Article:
if it moves fuck it

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In a mossy forest in the western Andes of Ecuador, a small, cocoa-brown bird with a red crown sings from a slim perch. […] Three rival birds call back in rapid response. […] They are singing with their wings, and their potential mates seem to find the sound very alluring. […]

This is an evolutionary innovation — a whole new way to sing. But the evolutionary mechanism behind this novelty is not adaptation by natural selection, in which only those who survive pass on their genes, allowing the species to become better adapted to its environment over time. Rather, it is sexual selection by mate choice, in which individuals pass on their genes only if they’re chosen as mates. From the peacock’s tail to the haunting melodies of the wood thrush, mate choice is responsible for much of the beauty in the natural world.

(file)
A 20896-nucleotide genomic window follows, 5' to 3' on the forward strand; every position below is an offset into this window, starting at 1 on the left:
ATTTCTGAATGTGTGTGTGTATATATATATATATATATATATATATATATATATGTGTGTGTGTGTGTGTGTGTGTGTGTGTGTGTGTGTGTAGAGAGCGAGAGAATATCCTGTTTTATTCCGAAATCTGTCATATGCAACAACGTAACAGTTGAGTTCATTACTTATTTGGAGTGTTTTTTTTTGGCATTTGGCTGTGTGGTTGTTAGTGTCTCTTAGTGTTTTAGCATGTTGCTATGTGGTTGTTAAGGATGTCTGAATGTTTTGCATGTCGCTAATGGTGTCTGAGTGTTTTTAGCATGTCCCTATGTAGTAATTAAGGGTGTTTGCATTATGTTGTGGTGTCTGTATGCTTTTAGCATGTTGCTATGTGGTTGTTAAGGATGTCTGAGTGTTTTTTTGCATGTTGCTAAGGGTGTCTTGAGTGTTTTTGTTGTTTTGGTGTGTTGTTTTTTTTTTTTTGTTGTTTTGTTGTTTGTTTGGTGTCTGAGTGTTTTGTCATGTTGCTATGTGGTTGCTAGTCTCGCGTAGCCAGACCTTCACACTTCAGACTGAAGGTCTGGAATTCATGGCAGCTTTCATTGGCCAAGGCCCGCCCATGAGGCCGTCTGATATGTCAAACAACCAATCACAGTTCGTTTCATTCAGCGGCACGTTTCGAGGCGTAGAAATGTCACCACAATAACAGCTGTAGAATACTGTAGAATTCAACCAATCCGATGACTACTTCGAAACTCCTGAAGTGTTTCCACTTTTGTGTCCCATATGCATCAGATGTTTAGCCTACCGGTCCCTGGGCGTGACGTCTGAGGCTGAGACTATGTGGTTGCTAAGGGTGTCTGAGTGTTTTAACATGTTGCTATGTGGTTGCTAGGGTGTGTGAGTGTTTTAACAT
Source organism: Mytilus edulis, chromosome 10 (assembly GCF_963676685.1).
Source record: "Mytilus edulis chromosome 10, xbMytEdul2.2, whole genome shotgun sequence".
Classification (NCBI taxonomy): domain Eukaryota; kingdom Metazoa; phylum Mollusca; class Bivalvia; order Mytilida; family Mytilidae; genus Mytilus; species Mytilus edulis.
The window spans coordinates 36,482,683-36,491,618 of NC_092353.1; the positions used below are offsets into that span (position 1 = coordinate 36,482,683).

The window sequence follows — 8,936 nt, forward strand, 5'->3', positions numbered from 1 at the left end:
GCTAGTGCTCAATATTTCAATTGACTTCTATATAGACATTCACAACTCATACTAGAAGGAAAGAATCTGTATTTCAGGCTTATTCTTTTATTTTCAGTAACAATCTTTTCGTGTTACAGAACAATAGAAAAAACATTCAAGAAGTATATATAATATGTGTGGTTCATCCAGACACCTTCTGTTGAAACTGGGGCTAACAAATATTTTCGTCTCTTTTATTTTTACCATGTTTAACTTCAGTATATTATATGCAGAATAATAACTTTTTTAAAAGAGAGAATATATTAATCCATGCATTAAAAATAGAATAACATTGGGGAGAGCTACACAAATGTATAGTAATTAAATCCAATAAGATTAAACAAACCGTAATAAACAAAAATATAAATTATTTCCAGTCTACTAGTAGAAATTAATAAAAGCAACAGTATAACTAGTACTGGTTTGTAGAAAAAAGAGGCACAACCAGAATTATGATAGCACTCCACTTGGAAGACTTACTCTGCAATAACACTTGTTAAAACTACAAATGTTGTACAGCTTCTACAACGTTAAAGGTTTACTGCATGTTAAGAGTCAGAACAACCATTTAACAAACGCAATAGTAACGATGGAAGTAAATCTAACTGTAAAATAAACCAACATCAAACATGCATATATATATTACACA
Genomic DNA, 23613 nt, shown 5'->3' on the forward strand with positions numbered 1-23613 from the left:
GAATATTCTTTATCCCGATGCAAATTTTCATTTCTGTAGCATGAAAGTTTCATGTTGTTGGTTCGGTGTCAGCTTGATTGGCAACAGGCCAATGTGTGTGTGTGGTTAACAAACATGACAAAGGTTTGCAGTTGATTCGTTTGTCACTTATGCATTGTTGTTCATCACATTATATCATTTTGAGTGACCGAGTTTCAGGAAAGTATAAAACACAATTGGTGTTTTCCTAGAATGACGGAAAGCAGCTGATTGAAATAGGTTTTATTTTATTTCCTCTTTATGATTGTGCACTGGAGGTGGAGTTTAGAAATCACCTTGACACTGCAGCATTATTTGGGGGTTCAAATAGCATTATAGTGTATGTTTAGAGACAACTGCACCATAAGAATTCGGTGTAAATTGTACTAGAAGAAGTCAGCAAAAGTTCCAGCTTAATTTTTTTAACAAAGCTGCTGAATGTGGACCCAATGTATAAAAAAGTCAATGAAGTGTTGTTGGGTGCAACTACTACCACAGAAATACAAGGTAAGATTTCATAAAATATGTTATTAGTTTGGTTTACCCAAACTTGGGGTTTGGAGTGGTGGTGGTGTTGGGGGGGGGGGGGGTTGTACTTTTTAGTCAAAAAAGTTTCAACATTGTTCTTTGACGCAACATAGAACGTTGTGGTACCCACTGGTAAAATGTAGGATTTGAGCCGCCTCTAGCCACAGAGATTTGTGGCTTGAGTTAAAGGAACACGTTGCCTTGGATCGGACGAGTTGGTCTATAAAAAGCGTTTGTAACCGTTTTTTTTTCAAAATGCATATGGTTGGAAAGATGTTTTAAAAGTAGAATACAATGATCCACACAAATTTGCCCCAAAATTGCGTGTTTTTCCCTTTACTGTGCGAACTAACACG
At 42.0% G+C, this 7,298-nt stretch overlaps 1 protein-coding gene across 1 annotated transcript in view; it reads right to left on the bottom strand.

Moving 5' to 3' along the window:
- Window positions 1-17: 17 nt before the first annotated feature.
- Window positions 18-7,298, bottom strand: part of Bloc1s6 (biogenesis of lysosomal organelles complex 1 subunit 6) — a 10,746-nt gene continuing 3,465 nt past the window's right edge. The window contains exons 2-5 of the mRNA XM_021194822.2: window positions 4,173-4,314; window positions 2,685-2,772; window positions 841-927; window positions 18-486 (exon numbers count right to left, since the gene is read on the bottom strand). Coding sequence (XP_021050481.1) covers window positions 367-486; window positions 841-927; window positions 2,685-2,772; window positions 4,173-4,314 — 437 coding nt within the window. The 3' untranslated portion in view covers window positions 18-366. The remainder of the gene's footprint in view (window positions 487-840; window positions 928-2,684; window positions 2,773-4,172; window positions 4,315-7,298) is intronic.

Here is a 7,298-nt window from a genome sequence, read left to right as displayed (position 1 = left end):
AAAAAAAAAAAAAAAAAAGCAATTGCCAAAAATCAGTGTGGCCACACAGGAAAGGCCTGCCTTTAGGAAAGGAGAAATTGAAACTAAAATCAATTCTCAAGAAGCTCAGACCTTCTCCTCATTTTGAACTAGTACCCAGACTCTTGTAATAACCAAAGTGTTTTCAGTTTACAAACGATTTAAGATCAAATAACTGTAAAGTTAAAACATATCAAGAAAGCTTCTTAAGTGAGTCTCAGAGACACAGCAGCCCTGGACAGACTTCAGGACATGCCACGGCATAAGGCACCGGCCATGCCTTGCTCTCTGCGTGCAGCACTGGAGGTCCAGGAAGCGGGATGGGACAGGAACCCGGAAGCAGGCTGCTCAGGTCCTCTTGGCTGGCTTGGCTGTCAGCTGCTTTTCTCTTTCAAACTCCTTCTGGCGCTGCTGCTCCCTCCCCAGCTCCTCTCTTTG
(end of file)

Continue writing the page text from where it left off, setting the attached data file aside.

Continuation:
Most biologists believe that these mechanisms always work in concert — that sex appeal is the sign of an objectively better mate, one with better genes or in better condition. But the wing songs of the club-winged manakin provide new insights that contradict this conventional wisdom. Instead of ensuring that organisms are on an inexorable path to self-improvement, mate choice can drive a species into what I call maladaptive decadence — a decline in survival and fecundity of the entire species. It may even lead to extinction.

{ NYT | Continue reading }

art { Cy Twombly, Achilles Mourning the Death of Patroclus, 1962 }